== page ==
Windows.Networking.Connectivity.ConnectionProfile

 

android.net.Preference

Windows.UI.Xaml.Controls.Control

 

android.net.PreferenceActivity

Windows.UI.Xaml.Controls.Panel

 

android.net.PreferenceFragment

Windows.UI.Xaml.Controls.Panel

 

android.net.PreferenceGroup

Windows.UI.Xaml.Controls.Panel

 

android.net.PreferenceManager

Windows.Storage.ApplicationData

 

android.telephony.ServiceState

Windows.Media.Devices.CallControl

 

android.telephony.SmsManager

Windows.Devices.Sms.SmsDevice

 

android.telephony.SmsMessage (SMS)

Windows.Devices.Sms.SmsTextMessage

 

android.telephony.SmsMessage (MMS)

Windows.Devices.Sms.SmsBinaryMessage

 

android.telephony.TelephonyManager

Windows.Networking.
     NetworkOperators.MobileBroadandDeviceInformation

 

android.view.InputDevice

Windows.Devices.Enumeration.DeviceInformation

 

android.view.KeyEvent

Windows.UI.Core.KeyEventArgs

 

android.view.View

Windows.UI.Xaml.Controls.UIElement

 

android.webkit.WebView

Windows.UI.Xaml.Controls.WebView

 

android.widget.AbsListView

Windows.UI.Xaml.ListViewBase

 

android.widget.AbsSeekBar

Windows.UI.Xaml.Controls.RangeBase

 

android.widget.AdapterView

Windows.UI.Xaml.Controls.ItemsControl

Windows.UI.Xaml.Controls.Selector

 

android.widget.Button

Windows.UI.Xaml.Controls.Button

 

android.widget.CheckBox

Windows.UI.Xaml.Controls.CheckBox

 

android.widget.CompoundButton

Windows.UI.Xaml.Controls.Primitives.ToggleButton

 

android.widget.DataPicker

 

WinJS.UI.DatePicker

android.widget.EditText

Windows.UI.Xaml.Controls.TextBox

 

android.widget.GridLayout

Windows.UI.Xaml.Controls.Grid

 

android.widget.GridView

Windows.UI.Xaml.Controls.GridView

 

android.widget.ImageView

Windows.UI.Xaml.Controls.Image

 

android.widget.LinearLayout

Windows.UI.Xaml.Controls.StackPanel

 

android.widget.ListView

 

WinJS.UI.ListView

android.widget.PopupWindows

 

WinJS.UI.Flyout

android.widget.ProgressBar

Windows.UI.Xaml.Controls.ProgressBar

Windows.UI.Xaml.Controls.ProgressRing

 

android.widget.RadioButton

Windows.UI.Xaml.Controls.RadioButton

 

android.widget.RatingBar

 

WinJS.UI.Rating

android.widget.ScrollView

Windows.UI.Xaml.Controls.ScrollViewer

 

android.widget.SearchView

ApplicationModel.Search.SearchPane

 

android.widget.SeekBar

Windows.UI.Xaml.Controls.Slider

 

android.widget.TextView

Windows.UI.Xaml.Controls.TextBlock

 

android.widget.TimePicker

 

WinJS.UI.TimePicker

android.widget.ToggleButton

Windows.UI.Xaml.Controls.ToggleSwitch

WinJS.UI.Toggle

android.widget.ViewFlipper

 

WinJS.UI.FlipView

java.io.File

Windows.Storage.StorageFile

Windows.Storage.StorageFolder

 

java.net.DatagramSocket

Windows.Networking.Sockets.DatagramSockets

 

java.net.Socket

Windows.Networking.Sockets.StreamSockets

 

java.util.zip.ZipInputStream

Windows.Storage.Compression.Decompressor

 

java.util.zip.ZipOutputStream

Windows.Storage.Compression.Compressor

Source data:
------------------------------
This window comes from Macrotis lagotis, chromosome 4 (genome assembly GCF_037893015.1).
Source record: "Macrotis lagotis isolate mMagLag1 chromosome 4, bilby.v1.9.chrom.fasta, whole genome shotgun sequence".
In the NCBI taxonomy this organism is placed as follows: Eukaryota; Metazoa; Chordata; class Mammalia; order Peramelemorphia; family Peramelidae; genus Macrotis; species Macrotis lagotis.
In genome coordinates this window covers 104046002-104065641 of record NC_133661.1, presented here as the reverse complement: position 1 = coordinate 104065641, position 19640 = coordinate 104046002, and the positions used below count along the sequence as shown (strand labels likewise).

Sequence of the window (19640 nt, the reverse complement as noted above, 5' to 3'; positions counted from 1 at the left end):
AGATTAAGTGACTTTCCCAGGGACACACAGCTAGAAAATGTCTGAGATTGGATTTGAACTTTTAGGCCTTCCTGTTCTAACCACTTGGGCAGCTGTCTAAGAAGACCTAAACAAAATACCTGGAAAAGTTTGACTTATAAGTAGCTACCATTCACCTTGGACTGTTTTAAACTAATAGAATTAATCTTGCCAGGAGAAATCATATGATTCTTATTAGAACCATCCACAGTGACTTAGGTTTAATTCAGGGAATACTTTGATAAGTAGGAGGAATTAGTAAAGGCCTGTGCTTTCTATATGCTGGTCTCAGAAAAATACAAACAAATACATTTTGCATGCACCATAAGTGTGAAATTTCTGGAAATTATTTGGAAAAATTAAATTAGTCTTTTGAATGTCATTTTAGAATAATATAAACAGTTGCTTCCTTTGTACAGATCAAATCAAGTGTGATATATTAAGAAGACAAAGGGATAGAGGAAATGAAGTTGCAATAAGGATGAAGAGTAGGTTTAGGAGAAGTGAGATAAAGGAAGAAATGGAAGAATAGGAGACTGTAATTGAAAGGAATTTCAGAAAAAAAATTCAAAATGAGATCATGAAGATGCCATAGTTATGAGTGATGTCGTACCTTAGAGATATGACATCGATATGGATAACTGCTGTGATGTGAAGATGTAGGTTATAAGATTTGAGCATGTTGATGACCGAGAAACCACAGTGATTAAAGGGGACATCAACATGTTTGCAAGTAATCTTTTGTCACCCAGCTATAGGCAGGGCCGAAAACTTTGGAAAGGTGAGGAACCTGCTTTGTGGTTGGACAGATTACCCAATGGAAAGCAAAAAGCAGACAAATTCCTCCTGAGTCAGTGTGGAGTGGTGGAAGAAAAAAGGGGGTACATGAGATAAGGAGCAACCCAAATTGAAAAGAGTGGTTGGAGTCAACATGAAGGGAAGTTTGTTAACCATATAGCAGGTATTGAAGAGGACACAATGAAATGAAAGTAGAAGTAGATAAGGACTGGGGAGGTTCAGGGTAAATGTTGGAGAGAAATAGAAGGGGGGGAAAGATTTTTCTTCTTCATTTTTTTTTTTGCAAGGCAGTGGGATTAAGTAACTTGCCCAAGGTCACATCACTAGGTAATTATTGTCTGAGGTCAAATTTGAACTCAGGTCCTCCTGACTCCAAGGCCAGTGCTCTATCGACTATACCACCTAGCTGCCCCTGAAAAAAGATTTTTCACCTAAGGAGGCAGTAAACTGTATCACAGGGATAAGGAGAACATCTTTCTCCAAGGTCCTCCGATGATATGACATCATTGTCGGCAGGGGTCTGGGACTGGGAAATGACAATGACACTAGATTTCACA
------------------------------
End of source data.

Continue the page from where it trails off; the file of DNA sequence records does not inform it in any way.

org.w3c.dom.Attr

Windows.Data.Xml.Dom.XmlAttribute

 

org.w3c.dom.Document

Windows.Data.Xml.Dom.XmlDocument

 

org.w3c.dom.DocumentFragment

Windows.Data.Xml.Dom.XmlDocumentFragment

 

org.w3c.dom.Element

Windows.Data.Xml.Dom.XmlElement

 

org.w3c.dom.NodeList

Windows.Data.Xml.Dom. XmlNodeList

 

org.w3c.dom.List

Windows.Data.Xml.Dom.XmlTest

 

Migration guide FAQ

Q: Do I need to rewrite my whole application including backend services when I migrate from Android to Windows 8?
A: No, the minimum an application developer will need to rewrite is the UI for the application and how the application behaves in response to user interaction. The backend services can be isolated from the front end changes.

Q: What can I do to ensure my backend services will work with all mobile development platforms?
A: Design your backend services to communicate in JSON over HTTP. All mobile development platforms support it, which will reduce the time to migrate any application from iOS/Android to Windows 8.

Q: I don't see SQLite directly available in Windows 8. What are my options?
A: There are WinRT compatible open source libraries that can be embedded in a Windows Store application to replace SQLite.

Summary

In this article, we have learned how Android developers can port their applications to Windows 8. I hope you have found this information useful.

Editor's note: Microsoft has provided a number of resources to help Android developers port their applications. You can find out more as well as access these resources from their App Builder Portal.

About the author

Vipul Patel is a Program Manager currently working at Amazon Corporation. He has formerly worked at Microsoft in the Lync team and in the .NET team (in the Base Class libraries and the Debugging and Profiling team). He can be reached at vipul.patel@hotmail.com

Disclosures: This article was written by an independent author. The article was reviewed by Microsoft Corporation. This site does business with Microsoft.


Tags: Android, Windows 8, Windows Phone 8